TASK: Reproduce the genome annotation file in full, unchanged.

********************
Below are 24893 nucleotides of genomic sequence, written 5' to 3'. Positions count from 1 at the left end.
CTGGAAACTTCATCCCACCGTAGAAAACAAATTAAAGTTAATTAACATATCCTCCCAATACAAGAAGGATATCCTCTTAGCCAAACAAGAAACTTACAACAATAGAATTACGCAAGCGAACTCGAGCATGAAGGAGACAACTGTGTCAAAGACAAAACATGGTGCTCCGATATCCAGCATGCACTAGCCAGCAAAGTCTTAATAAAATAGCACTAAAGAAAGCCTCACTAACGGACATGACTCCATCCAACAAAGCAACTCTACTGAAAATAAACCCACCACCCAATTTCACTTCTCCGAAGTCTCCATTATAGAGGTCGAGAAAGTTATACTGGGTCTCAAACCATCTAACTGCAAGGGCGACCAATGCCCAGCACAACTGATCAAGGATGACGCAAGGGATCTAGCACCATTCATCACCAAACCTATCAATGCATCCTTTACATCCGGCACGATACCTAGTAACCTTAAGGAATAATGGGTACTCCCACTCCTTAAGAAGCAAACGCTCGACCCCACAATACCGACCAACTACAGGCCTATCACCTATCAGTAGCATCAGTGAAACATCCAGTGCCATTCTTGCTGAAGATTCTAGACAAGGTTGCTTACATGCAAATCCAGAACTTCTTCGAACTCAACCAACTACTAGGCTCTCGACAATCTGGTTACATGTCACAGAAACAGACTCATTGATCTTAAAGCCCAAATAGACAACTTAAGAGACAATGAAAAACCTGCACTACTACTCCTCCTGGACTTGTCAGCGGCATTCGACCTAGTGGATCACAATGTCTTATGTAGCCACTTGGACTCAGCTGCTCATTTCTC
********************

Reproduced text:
Below are 24893 nucleotides of genomic sequence, written 5' to 3'. Positions count from 1 at the left end.
CTGGAAACTTCATCCCACCGTAGAAAACAAATTAAAGTTAATTAACATATCCTCCCAATACAAGAAGGATATCCTCTTAGCCAAACAAGAAACTTACAACAATAGAATTACGCAAGCGAACTCGAGCATGAAGGAGACAACTGTGTCAAAGACAAAACATGGTGCTCCGATATCCAGCATGCACTAGCCAGCAAAGTCTTAATAAAATAGCACTAAAGAAAGCCTCACTAACGGACATGACTCCATCCAACAAAGCAACTCTACTGAAAATAAACCCACCACCCAATTTCACTTCTCCGAAGTCTCCATTATAGAGGTCGAGAAAGTTATACTGGGTCTCAAACCATCTAACTGCAAGGGCGACCAATGCCCAGCACAACTGATCAAGGATGACGCAAGGGATCTAGCACCATTCATCACCAAACCTATCAATGCATCCTTTACATCCGGCACGATACCTAGTAACCTTAAGGAATAATGGGTACTCCCACTCCTTAAGAAGCAAACGCTCGACCCCACAATACCGACCAACTACAGGCCTATCACCTATCAGTAGCATCAGTGAAACATCCAGTGCCATTCTTGCTGAAGATTCTAGACAAGGTTGCTTACATGCAAATCCAGAACTTCTTCGAACTCAACCAACTACTAGGCTCTCGACAATCTGGTTACATGTCACAGAAACAGACTCATTGATCTTAAAGCCCAAATAGACAACTTAAGAGACAATGAAAAACCTGCACTACTACTCCTCCTGGACTTGTCAGCGGCATTCGACCTAGTGGATCACAATGTCTTATGTAGCCACTTGGACTCAGCTGCTCATTTCTC